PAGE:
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1921 census release

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Re: 1921 census release

Postby AdrianB38 » Wed Jan 24, 2018 8:05 pm

Guy wrote:From what I understand the Census (Confidentiality) Act 1991 has been rendered redundant by transferring the 1921 census from the GRO to the National Archives by the Statistics and Registration Service Board, this circumvents the legislation which prohibited the Registrar General (who previously controlled the census) from releasing it and allows it to be opened under Section 40 of the Statistics and Registration Service Act 2007 ...

OK - that's logical. Not sensible but logical.

Guy wrote: ... they created a precedent which now opens the way to allow virtually all later census to be transferred to the National Archives and therefore open to release. ...

Again, logical. Fat chance of it happening but that is the logical outcome of what they've done. We'll have to agree to disagree on what should happen but I do think that what the SRSB have done is lazy (they've avoided getting off their posteriors and passing the appropriate whatever) and incompetent (because of the precedent that it sets).
Adrian
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Re: 1921 census release

Postby junkers » Wed Jan 24, 2018 11:11 pm

Guy wrote:
AdrianB38 wrote:
ONS were simply playing games with the records rather than doing their duty under law and transferring the records when they no longer needed to access them for operational reasons.


I find that a dodgy line of argument. Presumably they have finished with the 2001 census - are we really suggesting that ONS are playing games by not releasing that? The fact is that England expects (however erroneously) compliance with the spirit of a 100y closure period - which has been done as far as is feasible on the 1939 by the redaction process.


What about the fact that England believed that the Freedom of Information Act was designed to make all Government records available to the public with no exemptions based on class of records.

As the very first section of the Freedom of Information Act 2000 states :

“1 General right of access to information held by public authorities.

(1)Any person making a request for information to a public authority is entitled—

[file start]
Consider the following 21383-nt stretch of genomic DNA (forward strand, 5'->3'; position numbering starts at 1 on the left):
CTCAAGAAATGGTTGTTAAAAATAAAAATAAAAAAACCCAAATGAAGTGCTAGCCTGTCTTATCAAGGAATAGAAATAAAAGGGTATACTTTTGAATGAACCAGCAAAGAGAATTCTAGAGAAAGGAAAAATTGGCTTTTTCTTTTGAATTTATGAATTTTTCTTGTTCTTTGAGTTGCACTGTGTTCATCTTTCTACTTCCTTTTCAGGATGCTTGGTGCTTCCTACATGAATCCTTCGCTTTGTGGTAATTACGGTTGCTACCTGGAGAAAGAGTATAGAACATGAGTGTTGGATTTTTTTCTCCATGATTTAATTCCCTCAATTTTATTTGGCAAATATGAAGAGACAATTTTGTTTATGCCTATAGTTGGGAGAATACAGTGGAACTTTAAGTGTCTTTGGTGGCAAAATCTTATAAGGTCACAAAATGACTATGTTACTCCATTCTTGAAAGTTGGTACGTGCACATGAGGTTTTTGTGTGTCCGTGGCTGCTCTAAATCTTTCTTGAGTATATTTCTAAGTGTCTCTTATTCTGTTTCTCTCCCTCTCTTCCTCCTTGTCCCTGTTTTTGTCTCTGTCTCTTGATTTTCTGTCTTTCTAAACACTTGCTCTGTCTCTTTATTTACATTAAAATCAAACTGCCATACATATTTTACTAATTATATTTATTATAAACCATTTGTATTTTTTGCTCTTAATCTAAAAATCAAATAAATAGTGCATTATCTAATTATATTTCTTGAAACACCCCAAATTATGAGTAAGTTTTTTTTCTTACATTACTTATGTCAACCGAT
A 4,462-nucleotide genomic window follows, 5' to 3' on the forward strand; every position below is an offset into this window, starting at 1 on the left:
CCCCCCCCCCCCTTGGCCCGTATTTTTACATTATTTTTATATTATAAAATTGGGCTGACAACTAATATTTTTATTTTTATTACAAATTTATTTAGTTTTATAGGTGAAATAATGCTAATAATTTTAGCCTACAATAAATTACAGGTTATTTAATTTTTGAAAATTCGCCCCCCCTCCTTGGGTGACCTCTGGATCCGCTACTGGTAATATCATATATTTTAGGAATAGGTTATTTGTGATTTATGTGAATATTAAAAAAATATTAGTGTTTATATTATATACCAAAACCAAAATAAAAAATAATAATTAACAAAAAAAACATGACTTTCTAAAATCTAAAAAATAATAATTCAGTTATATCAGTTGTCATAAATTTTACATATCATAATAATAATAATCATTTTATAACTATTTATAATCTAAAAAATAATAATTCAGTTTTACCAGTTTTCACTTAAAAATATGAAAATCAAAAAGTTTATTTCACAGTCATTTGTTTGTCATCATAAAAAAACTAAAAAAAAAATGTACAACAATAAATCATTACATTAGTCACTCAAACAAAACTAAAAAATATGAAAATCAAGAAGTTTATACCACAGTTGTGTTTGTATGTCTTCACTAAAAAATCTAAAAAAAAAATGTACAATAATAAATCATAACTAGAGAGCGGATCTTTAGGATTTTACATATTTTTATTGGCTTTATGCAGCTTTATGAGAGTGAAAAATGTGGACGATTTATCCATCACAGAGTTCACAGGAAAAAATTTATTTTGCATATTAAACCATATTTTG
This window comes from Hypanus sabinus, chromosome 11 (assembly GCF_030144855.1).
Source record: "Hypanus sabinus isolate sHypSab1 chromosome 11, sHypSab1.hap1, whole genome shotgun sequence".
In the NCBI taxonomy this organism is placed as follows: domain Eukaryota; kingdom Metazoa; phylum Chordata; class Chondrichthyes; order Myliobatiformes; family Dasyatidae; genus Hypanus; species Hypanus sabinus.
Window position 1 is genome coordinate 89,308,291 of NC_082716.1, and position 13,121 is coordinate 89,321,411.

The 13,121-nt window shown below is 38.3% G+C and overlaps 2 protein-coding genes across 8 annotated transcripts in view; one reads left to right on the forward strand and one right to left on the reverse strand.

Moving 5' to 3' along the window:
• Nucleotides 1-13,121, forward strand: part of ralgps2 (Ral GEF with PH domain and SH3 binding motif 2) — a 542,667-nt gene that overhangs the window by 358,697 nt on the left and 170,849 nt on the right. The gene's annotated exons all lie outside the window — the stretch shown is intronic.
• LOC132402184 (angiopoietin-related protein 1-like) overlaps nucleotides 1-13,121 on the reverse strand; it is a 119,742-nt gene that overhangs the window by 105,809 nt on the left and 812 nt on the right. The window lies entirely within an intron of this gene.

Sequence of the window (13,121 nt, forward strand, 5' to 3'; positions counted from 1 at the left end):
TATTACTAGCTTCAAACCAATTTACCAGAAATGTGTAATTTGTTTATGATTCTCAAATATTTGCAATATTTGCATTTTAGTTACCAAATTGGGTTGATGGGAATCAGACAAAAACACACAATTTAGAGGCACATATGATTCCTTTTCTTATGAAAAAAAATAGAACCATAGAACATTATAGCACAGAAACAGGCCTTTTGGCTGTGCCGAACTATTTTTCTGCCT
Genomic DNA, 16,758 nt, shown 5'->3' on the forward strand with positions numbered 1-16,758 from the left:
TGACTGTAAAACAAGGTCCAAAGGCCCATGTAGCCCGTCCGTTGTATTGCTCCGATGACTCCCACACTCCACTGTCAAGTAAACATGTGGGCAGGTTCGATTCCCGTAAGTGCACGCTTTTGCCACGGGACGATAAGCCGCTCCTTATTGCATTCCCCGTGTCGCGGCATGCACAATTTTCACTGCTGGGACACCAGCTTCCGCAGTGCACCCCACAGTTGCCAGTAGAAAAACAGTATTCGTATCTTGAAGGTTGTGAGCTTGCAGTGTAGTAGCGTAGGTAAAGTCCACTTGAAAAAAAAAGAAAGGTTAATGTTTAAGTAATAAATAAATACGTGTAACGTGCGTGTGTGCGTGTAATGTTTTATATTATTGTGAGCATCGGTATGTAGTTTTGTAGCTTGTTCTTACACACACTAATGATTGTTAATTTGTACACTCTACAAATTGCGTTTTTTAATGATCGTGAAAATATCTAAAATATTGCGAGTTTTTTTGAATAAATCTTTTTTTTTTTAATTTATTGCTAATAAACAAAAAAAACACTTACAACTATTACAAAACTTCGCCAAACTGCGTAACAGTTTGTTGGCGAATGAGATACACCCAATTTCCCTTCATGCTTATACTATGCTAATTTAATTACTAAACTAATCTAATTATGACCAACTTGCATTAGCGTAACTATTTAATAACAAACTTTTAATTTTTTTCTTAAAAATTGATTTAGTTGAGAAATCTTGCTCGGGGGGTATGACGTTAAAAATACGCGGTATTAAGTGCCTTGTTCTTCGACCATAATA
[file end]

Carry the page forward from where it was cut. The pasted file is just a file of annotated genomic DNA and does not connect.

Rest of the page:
(a)to be informed in writing by the public authority whether it holds information of the description specified in the request, and

(b)if that is the case, to have that information communicated to him.”

The 100 year closure period was imposed in 1966 by the Lord Chancellor's Instrument no. 12 of 1966 which was repealed in 2000 by the Freedom of information Act.
The repeal means it is no longer part of law.

So what you are saying is something that was brought in under secondary legislation (without being debated in parliament) and has since been repealed, takes precedent over a current Act of Parliament debated at length by both houses of Parliament and passed into law which still exists today.

Sorry but such dodgy dealing is why the population has no trust in governments no matter what party they represent.
Cheers
Guy


I definitely disagree with Guy's interpretation of the FOI Act, it was not ever accepted that all Government records would be released but you could ask for them to be opened and be informed of the result (and if necessary to appeal against the decision) but there are numerous caveats (personal data, Royal Family, defence and intelligence, etc) for non-release. It doesn't mean that the records would be opened, else Government would do so. For example people would be quite upset if their tax records were released during their lifetime. The fact that the Lord Chancellor's Instrument of 1966 was under the Public Records Act 1958 does not make it invalid, a lot of other files, like murder files and British Naturalisation files, are withheld under a similar Instrument.